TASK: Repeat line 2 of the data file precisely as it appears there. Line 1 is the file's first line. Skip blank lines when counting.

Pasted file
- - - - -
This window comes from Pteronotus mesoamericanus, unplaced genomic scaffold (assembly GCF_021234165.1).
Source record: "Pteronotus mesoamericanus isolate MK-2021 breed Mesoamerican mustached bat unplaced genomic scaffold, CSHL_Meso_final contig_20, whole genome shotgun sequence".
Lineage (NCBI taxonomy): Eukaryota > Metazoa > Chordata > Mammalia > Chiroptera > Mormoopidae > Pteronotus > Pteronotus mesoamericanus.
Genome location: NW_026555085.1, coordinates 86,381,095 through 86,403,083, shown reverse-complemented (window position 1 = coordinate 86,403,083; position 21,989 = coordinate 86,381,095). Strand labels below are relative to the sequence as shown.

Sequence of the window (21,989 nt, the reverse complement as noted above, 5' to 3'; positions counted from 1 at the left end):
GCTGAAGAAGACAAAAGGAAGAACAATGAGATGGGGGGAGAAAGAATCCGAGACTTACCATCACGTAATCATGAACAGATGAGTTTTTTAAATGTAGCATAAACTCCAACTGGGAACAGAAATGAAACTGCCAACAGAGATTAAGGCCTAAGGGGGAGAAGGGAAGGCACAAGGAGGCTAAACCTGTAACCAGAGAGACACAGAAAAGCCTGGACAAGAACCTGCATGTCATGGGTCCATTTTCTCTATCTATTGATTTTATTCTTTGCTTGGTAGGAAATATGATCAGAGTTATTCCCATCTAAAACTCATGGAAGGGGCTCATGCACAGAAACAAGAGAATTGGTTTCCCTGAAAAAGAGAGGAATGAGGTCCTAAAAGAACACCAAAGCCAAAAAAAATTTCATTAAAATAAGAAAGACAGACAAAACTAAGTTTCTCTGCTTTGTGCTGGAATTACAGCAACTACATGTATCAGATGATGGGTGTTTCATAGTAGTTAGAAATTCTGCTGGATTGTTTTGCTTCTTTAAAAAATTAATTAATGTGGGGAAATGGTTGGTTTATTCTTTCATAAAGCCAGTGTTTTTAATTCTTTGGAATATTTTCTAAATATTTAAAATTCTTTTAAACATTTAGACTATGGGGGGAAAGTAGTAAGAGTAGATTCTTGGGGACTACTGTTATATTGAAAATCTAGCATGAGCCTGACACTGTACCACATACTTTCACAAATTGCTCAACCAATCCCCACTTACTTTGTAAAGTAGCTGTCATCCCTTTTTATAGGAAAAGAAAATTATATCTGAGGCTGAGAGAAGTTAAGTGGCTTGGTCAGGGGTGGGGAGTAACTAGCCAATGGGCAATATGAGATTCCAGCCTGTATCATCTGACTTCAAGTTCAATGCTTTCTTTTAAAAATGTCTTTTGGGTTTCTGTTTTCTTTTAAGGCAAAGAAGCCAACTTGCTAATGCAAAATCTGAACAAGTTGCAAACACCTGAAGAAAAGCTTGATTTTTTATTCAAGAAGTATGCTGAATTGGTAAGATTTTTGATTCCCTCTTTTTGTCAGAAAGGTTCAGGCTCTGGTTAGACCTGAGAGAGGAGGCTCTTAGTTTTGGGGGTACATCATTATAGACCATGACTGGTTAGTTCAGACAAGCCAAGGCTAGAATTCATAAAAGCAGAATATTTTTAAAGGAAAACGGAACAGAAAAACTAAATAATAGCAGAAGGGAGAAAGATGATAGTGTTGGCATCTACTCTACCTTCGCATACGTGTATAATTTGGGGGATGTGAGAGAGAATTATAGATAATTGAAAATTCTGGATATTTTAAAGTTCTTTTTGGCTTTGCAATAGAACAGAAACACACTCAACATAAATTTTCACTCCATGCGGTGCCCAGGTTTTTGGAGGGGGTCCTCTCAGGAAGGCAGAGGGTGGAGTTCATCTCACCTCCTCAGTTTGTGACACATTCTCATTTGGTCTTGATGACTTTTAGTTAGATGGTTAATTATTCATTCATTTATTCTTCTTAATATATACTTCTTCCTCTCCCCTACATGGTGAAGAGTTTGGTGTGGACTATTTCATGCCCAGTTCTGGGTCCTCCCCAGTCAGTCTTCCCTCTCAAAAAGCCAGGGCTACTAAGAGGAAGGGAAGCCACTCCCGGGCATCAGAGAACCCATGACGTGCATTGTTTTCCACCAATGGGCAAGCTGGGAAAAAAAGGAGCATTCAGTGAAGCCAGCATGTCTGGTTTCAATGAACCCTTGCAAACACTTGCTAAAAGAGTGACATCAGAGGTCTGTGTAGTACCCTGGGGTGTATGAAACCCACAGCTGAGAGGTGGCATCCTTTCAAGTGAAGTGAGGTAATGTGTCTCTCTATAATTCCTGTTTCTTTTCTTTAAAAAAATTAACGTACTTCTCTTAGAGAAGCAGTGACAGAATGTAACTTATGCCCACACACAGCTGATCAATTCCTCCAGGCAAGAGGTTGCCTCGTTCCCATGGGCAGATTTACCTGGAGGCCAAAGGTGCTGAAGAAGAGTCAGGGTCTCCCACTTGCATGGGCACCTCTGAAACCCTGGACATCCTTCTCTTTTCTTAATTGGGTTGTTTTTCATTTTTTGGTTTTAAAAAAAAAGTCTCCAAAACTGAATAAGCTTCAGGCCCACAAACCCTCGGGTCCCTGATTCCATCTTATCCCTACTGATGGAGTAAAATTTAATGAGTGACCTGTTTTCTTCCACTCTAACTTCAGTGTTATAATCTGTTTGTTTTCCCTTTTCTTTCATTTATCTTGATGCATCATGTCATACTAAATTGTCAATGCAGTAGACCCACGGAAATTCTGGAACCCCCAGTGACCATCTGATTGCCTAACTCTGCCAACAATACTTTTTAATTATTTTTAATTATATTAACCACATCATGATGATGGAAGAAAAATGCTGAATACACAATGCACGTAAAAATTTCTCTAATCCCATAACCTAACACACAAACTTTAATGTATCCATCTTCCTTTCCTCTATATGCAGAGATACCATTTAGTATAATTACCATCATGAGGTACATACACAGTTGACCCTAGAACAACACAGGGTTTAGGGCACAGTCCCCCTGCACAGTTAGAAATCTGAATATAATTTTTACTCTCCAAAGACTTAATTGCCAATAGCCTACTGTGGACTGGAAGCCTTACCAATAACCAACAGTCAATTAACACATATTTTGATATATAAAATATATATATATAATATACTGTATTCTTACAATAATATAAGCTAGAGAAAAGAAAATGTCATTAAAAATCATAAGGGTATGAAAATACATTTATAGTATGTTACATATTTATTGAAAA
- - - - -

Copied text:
Source record: "Pteronotus mesoamericanus isolate MK-2021 breed Mesoamerican mustached bat unplaced genomic scaffold, CSHL_Meso_final contig_20, whole genome shotgun sequence".